Cites for "Need Safeguards for Gene-Tinkered Foods"

OPIRG wcsbeau at superior.carleton.ca
Mon Jun 28 18:17:28 EST 1993


In article <DAVIS.93Jun28115202 at nod.bms.com> davis at nod.bms.com (Malcolm Davis) writes:
>
>In article <C97sr8.LHG at cunews.carleton.ca> wcsbeau at superior.carleton.ca (OPIRG) writes:
>
>>   In addition, Cummins sent along some other information including an
>>   example of what he called a "typical trial approval from Agriculture
>>   Canada". Condition #7 says "no alfalfa will be grown after the site
>>   for 3 years after the harvest." Condition #8 says "all volunteer
>>   plants will be destroyed before setting seed following the test",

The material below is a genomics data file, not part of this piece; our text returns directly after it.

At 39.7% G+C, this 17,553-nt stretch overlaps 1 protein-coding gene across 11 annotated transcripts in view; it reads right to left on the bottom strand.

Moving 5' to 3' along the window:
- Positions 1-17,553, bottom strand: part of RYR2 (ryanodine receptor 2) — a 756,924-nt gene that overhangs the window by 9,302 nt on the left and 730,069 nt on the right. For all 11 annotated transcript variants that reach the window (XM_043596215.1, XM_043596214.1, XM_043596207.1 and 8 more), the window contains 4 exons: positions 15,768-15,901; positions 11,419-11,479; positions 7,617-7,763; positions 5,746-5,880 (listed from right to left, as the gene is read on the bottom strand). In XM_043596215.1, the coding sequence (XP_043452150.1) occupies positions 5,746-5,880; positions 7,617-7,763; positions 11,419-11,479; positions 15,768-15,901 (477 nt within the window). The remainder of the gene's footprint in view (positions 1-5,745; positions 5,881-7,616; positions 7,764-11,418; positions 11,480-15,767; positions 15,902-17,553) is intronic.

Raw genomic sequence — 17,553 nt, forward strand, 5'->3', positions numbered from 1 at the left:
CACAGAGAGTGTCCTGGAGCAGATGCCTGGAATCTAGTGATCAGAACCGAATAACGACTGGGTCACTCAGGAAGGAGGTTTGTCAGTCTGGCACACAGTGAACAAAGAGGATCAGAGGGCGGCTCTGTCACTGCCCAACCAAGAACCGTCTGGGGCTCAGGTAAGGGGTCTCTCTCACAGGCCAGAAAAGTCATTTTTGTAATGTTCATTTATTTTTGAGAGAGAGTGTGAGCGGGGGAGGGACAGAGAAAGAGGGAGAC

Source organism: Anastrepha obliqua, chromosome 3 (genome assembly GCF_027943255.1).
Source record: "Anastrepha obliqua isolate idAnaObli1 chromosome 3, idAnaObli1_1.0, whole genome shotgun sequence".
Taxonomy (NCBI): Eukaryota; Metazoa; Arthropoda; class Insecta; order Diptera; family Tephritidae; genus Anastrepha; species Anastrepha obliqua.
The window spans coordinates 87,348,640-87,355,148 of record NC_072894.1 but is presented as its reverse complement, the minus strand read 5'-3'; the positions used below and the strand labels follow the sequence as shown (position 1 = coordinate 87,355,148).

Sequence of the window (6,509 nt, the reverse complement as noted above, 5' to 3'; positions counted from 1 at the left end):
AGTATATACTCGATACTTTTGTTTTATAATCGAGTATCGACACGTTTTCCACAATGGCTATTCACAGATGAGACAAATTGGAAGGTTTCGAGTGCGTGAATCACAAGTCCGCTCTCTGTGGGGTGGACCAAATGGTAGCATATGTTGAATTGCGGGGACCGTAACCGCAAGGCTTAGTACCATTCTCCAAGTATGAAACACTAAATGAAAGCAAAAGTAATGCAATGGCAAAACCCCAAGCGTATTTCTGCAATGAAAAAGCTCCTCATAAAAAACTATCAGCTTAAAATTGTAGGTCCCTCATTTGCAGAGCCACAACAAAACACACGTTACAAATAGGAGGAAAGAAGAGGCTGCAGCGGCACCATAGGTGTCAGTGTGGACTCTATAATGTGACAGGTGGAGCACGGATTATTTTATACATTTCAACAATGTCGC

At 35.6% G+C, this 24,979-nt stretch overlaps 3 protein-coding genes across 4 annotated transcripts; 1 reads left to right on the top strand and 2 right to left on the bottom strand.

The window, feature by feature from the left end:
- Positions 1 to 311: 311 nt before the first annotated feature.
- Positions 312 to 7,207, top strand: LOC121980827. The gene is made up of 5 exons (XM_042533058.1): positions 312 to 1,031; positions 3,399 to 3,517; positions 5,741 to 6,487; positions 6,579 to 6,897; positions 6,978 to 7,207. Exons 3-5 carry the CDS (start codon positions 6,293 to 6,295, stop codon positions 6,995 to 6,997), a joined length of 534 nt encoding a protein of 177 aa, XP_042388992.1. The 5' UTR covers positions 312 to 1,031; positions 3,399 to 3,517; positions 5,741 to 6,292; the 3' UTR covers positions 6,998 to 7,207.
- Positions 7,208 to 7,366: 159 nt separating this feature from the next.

>>   and condition #9 is "no seed or harvested plant matter will enter
>>   human or livestock food/feed chains". Cummins says that this points
>>   out that AgCan realizes the risk of gene transfers.
>
>This is an example of a wonderful no-win situation.  If AgCan were to
>not take serious precautions, people, such as Dr. Cummins, would be
>all over them for not being careful enough.  So to try to avert
>argument, AgCan sets up conditions that should be unarguably
>stringent.  The first group then points and says "Ah Ha! We told you
>this was really dangerous.  If it weren't they wouldn't have taken
>such precautions!"  The argument is fallacious.

Only if one assumes your interpretation of what Cummins is saying is
correct.  As I understand it, Cummins' point is that, if there was
absolutely no possibility of gene transfer, then the precautions would be
unncessary. Given the cost and bother involved, presumably AgCan
thinks that, small though the possibility may be, it would be wise to
take some precautions against it.

I do not, of course, speak for Dr. Cummins here. I'm just assuming
that the most reasonable interpretation of his words is what he meant.

Reid Cooper



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